Achieving Pro-Poor Growth through Agriculture: The Challenges
The Future Agricultures consortium convened six meetings to discuss key issues in agricultural policy for pro-poor growth. The meetings took place at ODI’s offices in London and began in October 2006 with ‘Effective Rural Institutions: The Missing Link in Market-based Agricultural Development?’, speaker: Jonathan Kydd from Imperial College.
Friday, 28 October 13.00–14.30, at Overseas Development Institute, 111 Westminster Bridge Road, London SE1 7JD
Effective rural institutions: the missing link in market-based agricultural development?
Why has market liberalisation often not resulted in increased rates of agricultural growth? A leading hypothesis sees failures in output and factor markets as the main cause, and institutional innovation as the remedy. If so, what kinds of institutional innovations are needed, and how can they be promoted?
Speakers: Jonathan Kydd, Imperial College and John Harriss, Director, DESTIN
|Friday, 04 November 13.00–14.30, at Overseas Development Institute, 111 Westminster Bridge Road
Agriculture and the rural non-farm sector: rivals or complements?
Overwhelming evidence shows that in rural economies the non-farm sector is becoming increasingly important for jobs and incomes. At first sight, the RNFE offers an alternative to agricultural development, a rival for policy-makers’ attention and development funding. But how much does the non-farm sector’s growth depend on agriculture? Or is there substantial scope for independent development of the sector, and if so what policies are needed to realise the potential?
Speakers: Deborah Bryceson, Leiden and Peter Hazell, Imperial College
Friday, 11 November 13.00–14.30, at Overseas Development Institute, 111 Westminster Bridge Road
What priorities for improved agricultural technology?
With world population still rising, and the rate of growth of yields of cereal crops falling, there is a strong case for renewed investment in agricultural technology. But what are the priorities and issues? Further intensification using bio-technology? Or do we need technology that may be more suitable to poor people in marginal environments, that makes less demands on external inputs? In either case, how will that technology be developed: through the public sector, private companies or some third way?
Speakers: Michael Lipton, Sussex and Anita Ingevall, ILEIA Centre for Information on Low External Input and Sustainable Agriculture
Friday, 25 November 13.00–14.30, at Overseas Development Institute, 111 Westminster Bridge Road
Politics, policies and agriculture: the art of the possible in agricultural development
Optimal policy is one thing: feasible policy is often another. At the macro level, there are questions about the fit of agricultural development policy to the realities of imperfect political systems that often give priority to redistribution through networks of patronage over investment in growth. At the micro level, there are the ‘how’ questions of implementation in circumstances where the public sector has low capacity.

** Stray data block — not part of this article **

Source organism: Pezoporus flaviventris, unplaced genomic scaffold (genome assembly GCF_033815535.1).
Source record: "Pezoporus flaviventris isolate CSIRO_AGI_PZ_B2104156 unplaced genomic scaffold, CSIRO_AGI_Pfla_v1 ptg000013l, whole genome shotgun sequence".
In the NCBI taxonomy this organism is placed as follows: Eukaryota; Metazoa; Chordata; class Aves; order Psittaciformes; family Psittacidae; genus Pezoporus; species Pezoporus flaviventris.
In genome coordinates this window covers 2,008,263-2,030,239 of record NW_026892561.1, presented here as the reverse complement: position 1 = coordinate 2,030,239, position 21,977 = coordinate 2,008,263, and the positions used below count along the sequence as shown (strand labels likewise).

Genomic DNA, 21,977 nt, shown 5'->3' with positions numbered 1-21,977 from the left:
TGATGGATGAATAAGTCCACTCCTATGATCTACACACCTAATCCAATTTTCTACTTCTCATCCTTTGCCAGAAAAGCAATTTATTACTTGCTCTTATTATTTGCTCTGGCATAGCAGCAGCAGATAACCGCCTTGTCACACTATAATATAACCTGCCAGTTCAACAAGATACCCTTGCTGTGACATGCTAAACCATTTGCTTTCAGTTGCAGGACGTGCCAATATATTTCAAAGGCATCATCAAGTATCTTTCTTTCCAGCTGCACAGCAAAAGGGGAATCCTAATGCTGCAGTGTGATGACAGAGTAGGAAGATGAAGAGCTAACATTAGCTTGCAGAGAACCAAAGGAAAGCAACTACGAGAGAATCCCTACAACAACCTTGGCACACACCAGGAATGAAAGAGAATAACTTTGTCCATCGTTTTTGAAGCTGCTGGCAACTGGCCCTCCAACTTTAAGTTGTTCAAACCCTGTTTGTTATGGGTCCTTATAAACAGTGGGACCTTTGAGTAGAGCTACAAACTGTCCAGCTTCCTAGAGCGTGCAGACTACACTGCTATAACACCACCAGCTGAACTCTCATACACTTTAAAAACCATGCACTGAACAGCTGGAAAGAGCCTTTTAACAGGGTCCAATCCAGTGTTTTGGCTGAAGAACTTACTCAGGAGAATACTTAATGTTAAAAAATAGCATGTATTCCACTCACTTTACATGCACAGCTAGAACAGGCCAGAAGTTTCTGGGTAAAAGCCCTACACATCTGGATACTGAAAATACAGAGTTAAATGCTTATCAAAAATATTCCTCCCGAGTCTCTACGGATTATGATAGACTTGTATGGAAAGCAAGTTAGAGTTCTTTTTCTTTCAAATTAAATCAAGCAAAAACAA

Speaker: Peter Bazeley
Friday, 02 December 13.00–14.30, at Overseas Development Institute, 111 Westminster Bridge Road
Is there a future for small farms?
The demise of smallholdings has long been announced, yet the numbers of small farms continues to rise in most of the developing world. In the not-so-distant past, smallholder development have been successful, as seen in the green revolution in parts of Asia. But are current conditions and likely future conditions – globalization and liberalised agricultural trade, the emerging supply chains with supermarkets playing a greater role, falling commodity prices, etc. – changing the balance? And if smallholders are to thrive, what policies are needed?
This session draws on the proceedings of a workshop held at Imperial College in June 2005.
Speakers: Colin Poulton, Imperial College and Steve Wiggins, Overseas Development Institute
|Friday, 09 December 13.00–14.30, at Overseas Development Institute, 111 Westminster Bridge Road
Agricultural growth and social protection: can we have both?
Agricultural growth will not alleviate all rural poverty. In the short run, it is likely that substantial numbers of the poor will benefit only a little if at all from such growt h. Social protection will be needed to assist the very poor. But how can such social protection be offered in ways that are both efficient and effective, and that also complement growth?
Speakers: Stefan Dercon, Oxford and John Farrington, Overseas Development Institute
Farming and the Poor: Seven New Challenges
Policy Research and African Agriculture: Time for a dose of Reality?
Social Protection and Pro-Poor Agricultural Growth: What Scope for Synergies?
Cash Transfers – Mere ‘Gadaffi Syndrome’, or Serious Potential for Rural Rehabilitation and Development?
Responding to HIV/AIDS in Agriculture and Related Activities
The Niger food crisis: How this happened? What should be done to prevent a recurrence?
Farm Subsidies: a problem for Africa too
Restoring Growth in African Agriculture
Rethinking Rural Development
Six Characters (and a few more) in search of an author: how to rescue rural development before it’s too late